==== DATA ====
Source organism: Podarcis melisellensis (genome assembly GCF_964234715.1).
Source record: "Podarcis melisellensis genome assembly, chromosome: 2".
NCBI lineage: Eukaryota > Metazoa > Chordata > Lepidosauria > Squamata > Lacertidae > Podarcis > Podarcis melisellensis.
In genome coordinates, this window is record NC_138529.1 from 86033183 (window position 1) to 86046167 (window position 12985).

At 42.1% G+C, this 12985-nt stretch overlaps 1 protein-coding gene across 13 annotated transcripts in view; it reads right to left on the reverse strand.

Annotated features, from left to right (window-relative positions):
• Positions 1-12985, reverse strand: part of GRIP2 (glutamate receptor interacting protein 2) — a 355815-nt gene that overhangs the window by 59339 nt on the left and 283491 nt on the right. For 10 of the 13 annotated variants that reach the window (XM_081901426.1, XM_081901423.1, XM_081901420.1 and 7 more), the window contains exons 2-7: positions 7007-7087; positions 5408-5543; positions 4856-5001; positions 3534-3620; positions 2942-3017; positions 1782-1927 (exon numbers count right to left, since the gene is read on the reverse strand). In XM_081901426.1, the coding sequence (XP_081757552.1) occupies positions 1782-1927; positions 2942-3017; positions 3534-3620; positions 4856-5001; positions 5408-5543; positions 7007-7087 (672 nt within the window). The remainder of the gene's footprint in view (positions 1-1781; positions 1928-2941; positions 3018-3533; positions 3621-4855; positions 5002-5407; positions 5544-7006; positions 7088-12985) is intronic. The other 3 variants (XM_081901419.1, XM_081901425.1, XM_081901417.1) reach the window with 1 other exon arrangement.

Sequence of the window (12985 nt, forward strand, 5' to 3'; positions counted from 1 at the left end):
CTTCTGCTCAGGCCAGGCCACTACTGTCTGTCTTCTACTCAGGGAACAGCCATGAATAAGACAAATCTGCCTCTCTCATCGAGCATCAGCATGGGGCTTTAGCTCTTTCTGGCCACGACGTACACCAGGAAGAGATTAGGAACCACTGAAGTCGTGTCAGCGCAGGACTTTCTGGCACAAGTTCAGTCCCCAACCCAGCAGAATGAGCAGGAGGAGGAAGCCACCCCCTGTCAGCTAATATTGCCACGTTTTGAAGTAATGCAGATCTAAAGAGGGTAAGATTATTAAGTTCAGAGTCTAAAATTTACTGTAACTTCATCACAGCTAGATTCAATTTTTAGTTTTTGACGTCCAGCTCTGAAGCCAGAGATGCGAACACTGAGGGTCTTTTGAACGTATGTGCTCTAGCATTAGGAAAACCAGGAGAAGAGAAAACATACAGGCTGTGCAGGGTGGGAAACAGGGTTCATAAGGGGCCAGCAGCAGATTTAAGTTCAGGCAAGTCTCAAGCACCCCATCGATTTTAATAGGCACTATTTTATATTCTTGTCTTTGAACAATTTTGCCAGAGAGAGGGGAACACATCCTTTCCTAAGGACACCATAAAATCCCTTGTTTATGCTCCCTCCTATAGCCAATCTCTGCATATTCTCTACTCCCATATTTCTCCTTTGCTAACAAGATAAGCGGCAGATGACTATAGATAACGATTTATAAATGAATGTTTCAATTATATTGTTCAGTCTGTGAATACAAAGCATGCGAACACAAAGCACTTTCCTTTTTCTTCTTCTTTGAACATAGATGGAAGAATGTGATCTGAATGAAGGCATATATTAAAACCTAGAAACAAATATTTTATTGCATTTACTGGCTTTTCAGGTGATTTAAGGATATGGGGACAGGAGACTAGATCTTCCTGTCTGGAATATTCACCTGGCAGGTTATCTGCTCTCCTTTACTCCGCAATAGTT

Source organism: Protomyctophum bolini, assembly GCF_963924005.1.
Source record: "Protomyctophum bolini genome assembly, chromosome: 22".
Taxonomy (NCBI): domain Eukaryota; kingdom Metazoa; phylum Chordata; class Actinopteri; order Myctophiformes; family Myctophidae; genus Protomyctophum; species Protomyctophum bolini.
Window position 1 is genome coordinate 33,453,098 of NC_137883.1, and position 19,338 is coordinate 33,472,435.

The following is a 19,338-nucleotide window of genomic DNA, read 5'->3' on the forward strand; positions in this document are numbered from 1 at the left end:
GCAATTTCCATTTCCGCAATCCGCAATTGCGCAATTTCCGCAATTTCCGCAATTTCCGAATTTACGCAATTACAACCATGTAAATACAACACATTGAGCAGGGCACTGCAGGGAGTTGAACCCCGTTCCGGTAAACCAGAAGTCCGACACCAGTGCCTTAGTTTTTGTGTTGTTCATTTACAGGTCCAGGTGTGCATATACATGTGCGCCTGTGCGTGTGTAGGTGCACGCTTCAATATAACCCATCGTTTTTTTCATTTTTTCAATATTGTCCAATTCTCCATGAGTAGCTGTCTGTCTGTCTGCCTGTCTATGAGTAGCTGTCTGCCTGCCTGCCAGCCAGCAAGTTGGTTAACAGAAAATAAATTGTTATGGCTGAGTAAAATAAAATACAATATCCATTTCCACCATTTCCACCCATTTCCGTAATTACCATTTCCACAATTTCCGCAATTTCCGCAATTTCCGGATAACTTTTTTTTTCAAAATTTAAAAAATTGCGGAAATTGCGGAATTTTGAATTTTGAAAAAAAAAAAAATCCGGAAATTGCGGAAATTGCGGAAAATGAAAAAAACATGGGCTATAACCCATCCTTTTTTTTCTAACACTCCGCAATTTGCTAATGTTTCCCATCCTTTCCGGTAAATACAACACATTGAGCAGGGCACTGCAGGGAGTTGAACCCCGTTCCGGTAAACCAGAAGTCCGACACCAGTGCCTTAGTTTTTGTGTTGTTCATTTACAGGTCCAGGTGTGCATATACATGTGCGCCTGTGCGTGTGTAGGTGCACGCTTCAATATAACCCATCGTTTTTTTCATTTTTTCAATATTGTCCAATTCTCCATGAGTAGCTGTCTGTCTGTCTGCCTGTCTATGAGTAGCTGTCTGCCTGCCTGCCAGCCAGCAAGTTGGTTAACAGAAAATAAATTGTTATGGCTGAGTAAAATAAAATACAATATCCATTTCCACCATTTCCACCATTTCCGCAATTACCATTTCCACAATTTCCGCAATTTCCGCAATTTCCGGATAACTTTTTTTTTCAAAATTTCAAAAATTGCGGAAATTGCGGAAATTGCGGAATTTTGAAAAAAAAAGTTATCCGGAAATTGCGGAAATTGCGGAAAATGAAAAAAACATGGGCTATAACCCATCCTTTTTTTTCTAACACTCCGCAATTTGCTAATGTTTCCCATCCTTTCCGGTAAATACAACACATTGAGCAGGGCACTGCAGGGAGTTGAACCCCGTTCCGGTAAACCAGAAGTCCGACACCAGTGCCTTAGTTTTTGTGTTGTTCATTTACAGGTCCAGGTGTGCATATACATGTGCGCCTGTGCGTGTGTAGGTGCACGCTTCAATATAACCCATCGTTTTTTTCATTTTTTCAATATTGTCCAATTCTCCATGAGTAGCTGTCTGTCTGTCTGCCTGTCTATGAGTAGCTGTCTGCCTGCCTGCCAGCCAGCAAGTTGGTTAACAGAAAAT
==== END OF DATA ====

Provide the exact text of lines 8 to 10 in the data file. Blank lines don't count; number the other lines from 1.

Sequence of the window (12985 nt, forward strand, 5' to 3'; positions counted from 1 at the left end):
CTTCTGCTCAGGCCAGGCCACTACTGTCTGTCTTCTACTCAGGGAACAGCCATGAATAAGACAAATCTGCCTCTCTCATCGAGCATCAGCATGGGGCTTTAGCTCTTTCTGGCCACGACGTACACCAGGAAGAGATTAGGAACCACTGAAGTCGTGTCAGCGCAGGACTTTCTGGCACAAGTTCAGTCCCCAACCCAGCAGAATGAGCAGGAGGAGGAAGCCACCCCCTGTCAGCTAATATTGCCACGTTTTGAAGTAATGCAGATCTAAAGAGGGTAAGATTATTAAGTTCAGAGTCTAAAATTTACTGTAACTTCATCACAGCTAGATTCAATTTTTAGTTTTTGACGTCCAGCTCTGAAGCCAGAGATGCGAACACTGAGGGTCTTTTGAACGTATGTGCTCTAGCATTAGGAAAACCAGGAGAAGAGAAAACATACAGGCTGTGCAGGGTGGGAAACAGGGTTCATAAGGGGCCAGCAGCAGATTTAAGTTCAGGCAAGTCTCAAGCACCCCATCGATTTTAATAGGCACTATTTTATATTCTTGTCTTTGAACAATTTTGCCAGAGAGAGGGGAACACATCCTTTCCTAAGGACACCATAAAATCCCTTGTTTATGCTCCCTCCTATAGCCAATCTCTGCATATTCTCTACTCCCATATTTCTCCTTTGCTAACAAGATAAGCGGCAGATGACTATAGATAACGATTTATAAATGAATGTTTCAATTATATTGTTCAGTCTGTGAATACAAAGCATGCGAACACAAAGCACTTTCCTTTTTCTTCTTCTTTGAACATAGATGGAAGAATGTGATCTGAATGAAGGCATATATTAAAACCTAGAAACAAATATTTTATTGCATTTACTGGCTTTTCAGGTGATTTAAGGATATGGGGACAGGAGACTAGATCTTCCTGTCTGGAATATTCACCTGGCAGGTTATCTGCTCTCCTTTACTCCGCAATAGTT

Source organism: Protomyctophum bolini, assembly GCF_963924005.1.